Sometimes the Style drop-down list contains a really short list of styles, and usually the style I want isn't there. Other times, the list is way too long and I have to scroll for miles to find the style I want.
Word is set to show only the styles used so far in the documentthe idea being that these are the styles you're most likely to want to apply next. To display the full list, choose Format » Styles and Formatting and then select "All styles" in the Show drop-down list in the Styles and Formatting task pane. Click the X button to close the task pane, and then try the Style drop-down list again. To switch back to the shorter list of styles, choose "Available styles" in the Show drop-down list.
In Word 2000, the Style drop-down list shows only the styles used so far in the document. You can't change this setting, but you can force Word to display the full list by Shift-clicking the Style drop-down list.
Even if you press Ctrl+Shift+S to select it, the Style drop-down list tends to be a clumsy way of applying styles to a document. To apply styles quickly, create a custom menu (perhaps called Style) or toolbar that contains the styles you use consistently. Also consider creating keyboard shortcuts for the styles you use the most.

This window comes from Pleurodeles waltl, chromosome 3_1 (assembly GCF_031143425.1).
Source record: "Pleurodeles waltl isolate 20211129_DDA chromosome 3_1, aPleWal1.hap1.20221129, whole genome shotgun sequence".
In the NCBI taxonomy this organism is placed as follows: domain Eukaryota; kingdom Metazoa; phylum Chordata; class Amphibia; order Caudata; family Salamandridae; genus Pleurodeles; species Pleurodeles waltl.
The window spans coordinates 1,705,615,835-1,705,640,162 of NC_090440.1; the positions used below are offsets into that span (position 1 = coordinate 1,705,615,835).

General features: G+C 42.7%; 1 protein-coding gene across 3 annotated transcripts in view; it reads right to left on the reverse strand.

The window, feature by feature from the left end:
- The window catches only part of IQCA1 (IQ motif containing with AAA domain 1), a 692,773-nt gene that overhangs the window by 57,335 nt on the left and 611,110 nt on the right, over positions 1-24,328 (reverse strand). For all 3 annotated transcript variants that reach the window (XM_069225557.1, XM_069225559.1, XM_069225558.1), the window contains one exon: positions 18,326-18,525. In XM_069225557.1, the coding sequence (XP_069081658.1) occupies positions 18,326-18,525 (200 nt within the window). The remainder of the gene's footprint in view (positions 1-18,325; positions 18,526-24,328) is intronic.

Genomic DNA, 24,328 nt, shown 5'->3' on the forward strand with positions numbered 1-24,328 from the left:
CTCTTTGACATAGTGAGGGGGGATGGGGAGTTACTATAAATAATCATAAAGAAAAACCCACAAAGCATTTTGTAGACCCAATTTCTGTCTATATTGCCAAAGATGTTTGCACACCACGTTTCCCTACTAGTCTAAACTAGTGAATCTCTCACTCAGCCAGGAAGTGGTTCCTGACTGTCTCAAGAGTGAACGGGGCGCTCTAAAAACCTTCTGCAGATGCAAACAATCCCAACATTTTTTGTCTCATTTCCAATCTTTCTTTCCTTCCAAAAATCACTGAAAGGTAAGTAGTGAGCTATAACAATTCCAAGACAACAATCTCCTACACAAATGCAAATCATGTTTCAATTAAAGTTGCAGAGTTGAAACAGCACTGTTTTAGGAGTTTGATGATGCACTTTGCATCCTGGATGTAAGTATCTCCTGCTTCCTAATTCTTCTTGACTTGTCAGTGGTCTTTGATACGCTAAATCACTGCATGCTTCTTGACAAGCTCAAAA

Quickly Change One Style to Another
Our annoying affiliate has sent us a slew of documents that use the wrong styles. I need to change all the styles to the right ones for our marketing communications template.
Word's Replace feature can change the styles for you, and a macro using Replace can whip through all the documents in less time than it takes to make a cup of decent coffee. But Word 2003 and Word XP offer another possibility that you should know about: choose Format » Styles and Formatting, click the offending style name, click the drop-down arrow, and choose the "Select all instances" option. With all the instances of the style selected in the document, click the style to which you want to change these items. You probably won't want to use this feature for changing entire documents, but it's good for lighter-duty work.updated